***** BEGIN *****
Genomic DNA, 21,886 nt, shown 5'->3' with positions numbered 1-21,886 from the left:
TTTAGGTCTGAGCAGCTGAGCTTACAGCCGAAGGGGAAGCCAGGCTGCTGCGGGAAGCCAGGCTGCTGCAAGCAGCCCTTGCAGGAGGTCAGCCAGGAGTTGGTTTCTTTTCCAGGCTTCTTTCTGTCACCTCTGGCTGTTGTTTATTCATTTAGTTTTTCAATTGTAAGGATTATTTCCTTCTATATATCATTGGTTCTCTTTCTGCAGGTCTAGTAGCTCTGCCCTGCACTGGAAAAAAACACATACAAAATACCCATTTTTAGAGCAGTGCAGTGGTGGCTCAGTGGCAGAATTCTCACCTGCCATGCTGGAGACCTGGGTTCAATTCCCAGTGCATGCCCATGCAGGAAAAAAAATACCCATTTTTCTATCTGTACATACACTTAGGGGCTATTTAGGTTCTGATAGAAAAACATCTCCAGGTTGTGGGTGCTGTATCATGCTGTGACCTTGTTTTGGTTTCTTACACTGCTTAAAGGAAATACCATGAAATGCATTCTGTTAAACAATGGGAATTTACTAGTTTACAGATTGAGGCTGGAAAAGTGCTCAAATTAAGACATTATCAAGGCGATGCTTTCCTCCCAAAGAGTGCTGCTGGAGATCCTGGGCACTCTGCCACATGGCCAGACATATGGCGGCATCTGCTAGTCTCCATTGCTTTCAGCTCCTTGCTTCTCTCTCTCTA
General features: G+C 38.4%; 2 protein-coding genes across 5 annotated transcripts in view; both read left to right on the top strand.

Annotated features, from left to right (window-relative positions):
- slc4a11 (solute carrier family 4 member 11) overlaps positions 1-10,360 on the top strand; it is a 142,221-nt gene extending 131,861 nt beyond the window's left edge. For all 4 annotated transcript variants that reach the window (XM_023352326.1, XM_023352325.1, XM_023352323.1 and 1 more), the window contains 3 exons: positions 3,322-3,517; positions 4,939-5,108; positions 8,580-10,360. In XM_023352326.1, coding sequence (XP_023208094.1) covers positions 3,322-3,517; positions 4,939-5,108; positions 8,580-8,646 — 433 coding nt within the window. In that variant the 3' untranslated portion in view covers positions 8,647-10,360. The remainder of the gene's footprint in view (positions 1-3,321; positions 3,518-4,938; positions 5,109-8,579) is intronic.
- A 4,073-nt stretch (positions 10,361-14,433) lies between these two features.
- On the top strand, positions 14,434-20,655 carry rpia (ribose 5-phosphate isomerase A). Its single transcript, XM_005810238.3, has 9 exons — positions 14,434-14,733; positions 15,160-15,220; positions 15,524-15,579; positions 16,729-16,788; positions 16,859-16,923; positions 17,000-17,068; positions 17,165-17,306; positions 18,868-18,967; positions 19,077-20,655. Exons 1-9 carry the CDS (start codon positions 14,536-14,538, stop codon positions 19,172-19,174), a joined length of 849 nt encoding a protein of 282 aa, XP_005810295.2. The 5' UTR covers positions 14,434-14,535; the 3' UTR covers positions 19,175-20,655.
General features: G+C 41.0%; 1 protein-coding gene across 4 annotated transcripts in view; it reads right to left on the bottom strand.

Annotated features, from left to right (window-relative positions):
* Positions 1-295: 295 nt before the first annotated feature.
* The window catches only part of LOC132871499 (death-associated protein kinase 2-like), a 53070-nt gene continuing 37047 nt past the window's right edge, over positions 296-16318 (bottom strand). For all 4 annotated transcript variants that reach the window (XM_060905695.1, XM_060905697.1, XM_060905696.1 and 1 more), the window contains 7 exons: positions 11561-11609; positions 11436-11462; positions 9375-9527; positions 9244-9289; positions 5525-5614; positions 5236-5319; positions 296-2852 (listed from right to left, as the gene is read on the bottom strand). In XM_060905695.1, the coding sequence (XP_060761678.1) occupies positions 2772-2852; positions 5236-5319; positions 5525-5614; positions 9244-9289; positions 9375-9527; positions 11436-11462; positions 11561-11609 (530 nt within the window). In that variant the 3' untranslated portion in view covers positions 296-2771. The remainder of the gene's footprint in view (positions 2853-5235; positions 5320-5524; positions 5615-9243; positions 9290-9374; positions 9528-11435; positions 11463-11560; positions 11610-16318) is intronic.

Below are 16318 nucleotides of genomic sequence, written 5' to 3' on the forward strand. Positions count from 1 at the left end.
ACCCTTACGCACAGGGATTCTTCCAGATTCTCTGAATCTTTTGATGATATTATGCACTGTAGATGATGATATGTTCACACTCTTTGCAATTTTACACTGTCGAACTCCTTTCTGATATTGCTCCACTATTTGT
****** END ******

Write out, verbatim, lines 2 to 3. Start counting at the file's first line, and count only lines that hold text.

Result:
TTTAGGTCTGAGCAGCTGAGCTTACAGCCGAAGGGGAAGCCAGGCTGCTGCGGGAAGCCAGGCTGCTGCAAGCAGCCCTTGCAGGAGGTCAGCCAGGAGTTGGTTTCTTTTCCAGGCTTCTTTCTGTCACCTCTGGCTGTTGTTTATTCATTTAGTTTTTCAATTGTAAGGATTATTTCCTTCTATATATCATTGGTTCTCTTTCTGCAGGTCTAGTAGCTCTGCCCTGCACTGGAAAAAAACACATACAAAATACCCATTTTTAGAGCAGTGCAGTGGTGGCTCAGTGGCAGAATTCTCACCTGCCATGCTGGAGACCTGGGTTCAATTCCCAGTGCATGCCCATGCAGGAAAAAAAATACCCATTTTTCTATCTGTACATACACTTAGGGGCTATTTAGGTTCTGATAGAAAAACATCTCCAGGTTGTGGGTGCTGTATCATGCTGTGACCTTGTTTTGGTTTCTTACACTGCTTAAAGGAAATACCATGAAATGCATTCTGTTAAACAATGGGAATTTACTAGTTTACAGATTGAGGCTGGAAAAGTGCTCAAATTAAGACATTATCAAGGCGATGCTTTCCTCCCAAAGAGTGCTGCTGGAGATCCTGGGCACTCTGCCACATGGCCAGACATATGGCGGCATCTGCTAGTCTCCATTGCTTTCAGCTCCTTGCTTCTCTCTCTCTA
General features: G+C 38.4%; 2 protein-coding genes across 5 annotated transcripts in view; both read left to right on the top strand.